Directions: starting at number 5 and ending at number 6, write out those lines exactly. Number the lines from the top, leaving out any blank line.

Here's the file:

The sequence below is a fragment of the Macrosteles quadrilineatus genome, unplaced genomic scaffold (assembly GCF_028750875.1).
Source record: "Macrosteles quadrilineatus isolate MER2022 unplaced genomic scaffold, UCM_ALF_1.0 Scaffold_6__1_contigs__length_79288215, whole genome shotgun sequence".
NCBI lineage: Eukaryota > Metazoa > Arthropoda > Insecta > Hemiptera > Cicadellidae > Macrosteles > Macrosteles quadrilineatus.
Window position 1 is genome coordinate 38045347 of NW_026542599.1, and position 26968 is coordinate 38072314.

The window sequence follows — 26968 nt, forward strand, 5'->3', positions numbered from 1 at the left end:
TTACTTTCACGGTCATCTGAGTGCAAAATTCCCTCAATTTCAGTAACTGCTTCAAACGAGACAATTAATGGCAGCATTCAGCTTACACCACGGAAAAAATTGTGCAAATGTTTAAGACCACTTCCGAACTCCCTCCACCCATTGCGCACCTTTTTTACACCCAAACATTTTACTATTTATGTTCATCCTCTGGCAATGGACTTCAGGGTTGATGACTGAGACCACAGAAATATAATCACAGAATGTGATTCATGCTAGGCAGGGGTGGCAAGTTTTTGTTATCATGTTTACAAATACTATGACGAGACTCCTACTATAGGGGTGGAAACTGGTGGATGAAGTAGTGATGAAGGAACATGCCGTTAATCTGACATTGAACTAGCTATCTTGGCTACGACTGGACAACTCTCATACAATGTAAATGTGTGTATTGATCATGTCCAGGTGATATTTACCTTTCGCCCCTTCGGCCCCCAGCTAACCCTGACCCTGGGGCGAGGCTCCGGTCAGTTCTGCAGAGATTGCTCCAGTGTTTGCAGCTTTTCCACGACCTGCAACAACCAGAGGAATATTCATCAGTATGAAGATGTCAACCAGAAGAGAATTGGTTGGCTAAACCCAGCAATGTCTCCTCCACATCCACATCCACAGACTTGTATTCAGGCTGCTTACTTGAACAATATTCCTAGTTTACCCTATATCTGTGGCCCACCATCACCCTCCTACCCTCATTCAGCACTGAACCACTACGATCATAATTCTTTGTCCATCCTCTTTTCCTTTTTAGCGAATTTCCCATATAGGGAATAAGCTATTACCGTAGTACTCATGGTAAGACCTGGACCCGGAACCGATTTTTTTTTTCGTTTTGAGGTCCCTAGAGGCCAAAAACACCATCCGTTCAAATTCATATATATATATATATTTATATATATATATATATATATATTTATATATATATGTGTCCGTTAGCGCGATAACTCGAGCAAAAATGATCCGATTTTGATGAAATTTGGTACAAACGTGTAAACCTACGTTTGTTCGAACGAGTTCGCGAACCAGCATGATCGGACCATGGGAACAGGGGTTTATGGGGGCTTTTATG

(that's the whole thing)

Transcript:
The window sequence follows — 26968 nt, forward strand, 5'->3', positions numbered from 1 at the left end:
TTACTTTCACGGTCATCTGAGTGCAAAATTCCCTCAATTTCAGTAACTGCTTCAAACGAGACAATTAATGGCAGCATTCAGCTTACACCACGGAAAAAATTGTGCAAATGTTTAAGACCACTTCCGAACTCCCTCCACCCATTGCGCACCTTTTTTACACCCAAACATTTTACTATTTATGTTCATCCTCTGGCAATGGACTTCAGGGTTGATGACTGAGACCACAGAAATATAATCACAGAATGTGATTCATGCTAGGCAGGGGTGGCAAGTTTTTGTTATCATGTTTACAAATACTATGACGAGACTCCTACTATAGGGGTGGAAACTGGTGGATGAAGTAGTGATGAAGGAACATGCCGTTAATCTGACATTGAACTAGCTATCTTGGCTACGACTGGACAACTCTCATACAATGTAAATGTGTGTATTGATCATGTCCAGGTGATATTTACCTTTCGCCCCTTCGGCCCCCAGCTAACCCTGACCCTGGGGCGAGGCTCCGGTCAGTTCTGCAGAGATTGCTCCAGTGTTTGCAGCTTTTCCACGACCTGCAACAACCAGAGGAATATTCATCAGTATGAAGATGTCAACCAGAAGAGAATTGGTTGGCTAAACCCAGCAATGTCTCCTCCACATCCACATCCACAGACTTGTATTCAGGCTGCTTACTTGAACAATATTCCTAGTTTACCCTATATCTGTGGCCCACCATCACCCTCCTACCCTCATTCAGCACTGAACCACTACGATCATAATTCTTTGTCCATCCTCTTTTCCTTTTTAGCGAATTTCCCATATAGGGAATAAGCTATTACCGTAGTACTCATGGTAAGACCTGGACCCGGAACCGATTTTTTTTTTCGTTTTGAGGTCCCTAGAGGCCAAAAACACCATCCGTTCAAATTCATATATATATATATATTTATATATATATATATATATATATTTATATATATATGTGTCCGTTAGCGCGATAACTCGAGCAAAAATGATCCGATTTTGATGAAATTTGGTACAAACGTGTAAACCTACGTTTGTTCGAACGAGTTCGCGAACCAGCATGATCGGACCATGGGAACAGGGGTTTATGGGGGCTTTTATG